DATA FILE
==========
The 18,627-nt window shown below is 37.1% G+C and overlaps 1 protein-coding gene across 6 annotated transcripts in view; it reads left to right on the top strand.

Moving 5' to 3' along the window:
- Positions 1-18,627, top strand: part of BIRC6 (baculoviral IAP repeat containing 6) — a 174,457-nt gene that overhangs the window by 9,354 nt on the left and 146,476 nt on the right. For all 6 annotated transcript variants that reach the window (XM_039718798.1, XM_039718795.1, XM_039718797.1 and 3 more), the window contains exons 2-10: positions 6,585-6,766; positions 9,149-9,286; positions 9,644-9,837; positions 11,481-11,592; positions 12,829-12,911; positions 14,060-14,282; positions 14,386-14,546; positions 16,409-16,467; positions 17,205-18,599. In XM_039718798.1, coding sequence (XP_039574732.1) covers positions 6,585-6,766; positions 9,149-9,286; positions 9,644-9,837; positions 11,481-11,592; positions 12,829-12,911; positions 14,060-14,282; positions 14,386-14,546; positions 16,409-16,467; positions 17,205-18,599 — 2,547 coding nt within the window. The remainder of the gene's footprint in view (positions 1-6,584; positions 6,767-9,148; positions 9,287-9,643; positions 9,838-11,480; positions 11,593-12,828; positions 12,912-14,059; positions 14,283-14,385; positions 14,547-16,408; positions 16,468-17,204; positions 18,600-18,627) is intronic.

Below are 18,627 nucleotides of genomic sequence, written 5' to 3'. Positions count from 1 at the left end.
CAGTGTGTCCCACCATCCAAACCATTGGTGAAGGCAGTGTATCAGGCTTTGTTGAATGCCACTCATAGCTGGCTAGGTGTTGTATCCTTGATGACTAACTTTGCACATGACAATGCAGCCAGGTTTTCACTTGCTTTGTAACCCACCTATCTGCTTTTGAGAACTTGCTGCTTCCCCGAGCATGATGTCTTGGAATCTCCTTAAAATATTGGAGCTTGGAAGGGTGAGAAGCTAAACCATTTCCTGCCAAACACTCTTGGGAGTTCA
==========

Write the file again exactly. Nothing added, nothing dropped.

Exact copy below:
The 18,627-nt window shown below is 37.1% G+C and overlaps 1 protein-coding gene across 6 annotated transcripts in view; it reads left to right on the top strand.

Moving 5' to 3' along the window:
- Positions 1-18,627, top strand: part of BIRC6 (baculoviral IAP repeat containing 6) — a 174,457-nt gene that overhangs the window by 9,354 nt on the left and 146,476 nt on the right. For all 6 annotated transcript variants that reach the window (XM_039718798.1, XM_039718795.1, XM_039718797.1 and 3 more), the window contains exons 2-10: positions 6,585-6,766; positions 9,149-9,286; positions 9,644-9,837; positions 11,481-11,592; positions 12,829-12,911; positions 14,060-14,282; positions 14,386-14,546; positions 16,409-16,467; positions 17,205-18,599. In XM_039718798.1, coding sequence (XP_039574732.1) covers positions 6,585-6,766; positions 9,149-9,286; positions 9,644-9,837; positions 11,481-11,592; positions 12,829-12,911; positions 14,060-14,282; positions 14,386-14,546; positions 16,409-16,467; positions 17,205-18,599 — 2,547 coding nt within the window. The remainder of the gene's footprint in view (positions 1-6,584; positions 6,767-9,148; positions 9,287-9,643; positions 9,838-11,480; positions 11,593-12,828; positions 12,912-14,059; positions 14,283-14,385; positions 14,547-16,408; positions 16,468-17,204; positions 18,600-18,627) is intronic.

Below are 18,627 nucleotides of genomic sequence, written 5' to 3'. Positions count from 1 at the left end.
CAGTGTGTCCCACCATCCAAACCATTGGTGAAGGCAGTGTATCAGGCTTTGTTGAATGCCACTCATAGCTGGCTAGGTGTTGTATCCTTGATGACTAACTTTGCACATGACAATGCAGCCAGGTTTTCACTTGCTTTGTAACCCACCTATCTGCTTTTGAGAACTTGCTGCTTCCCCGAGCATGATGTCTTGGAATCTCCTTAAAATATTGGAGCTTGGAAGGGTGAGAAGCTAAACCATTTCCTGCCAAACACTCTTGGGAGTTCA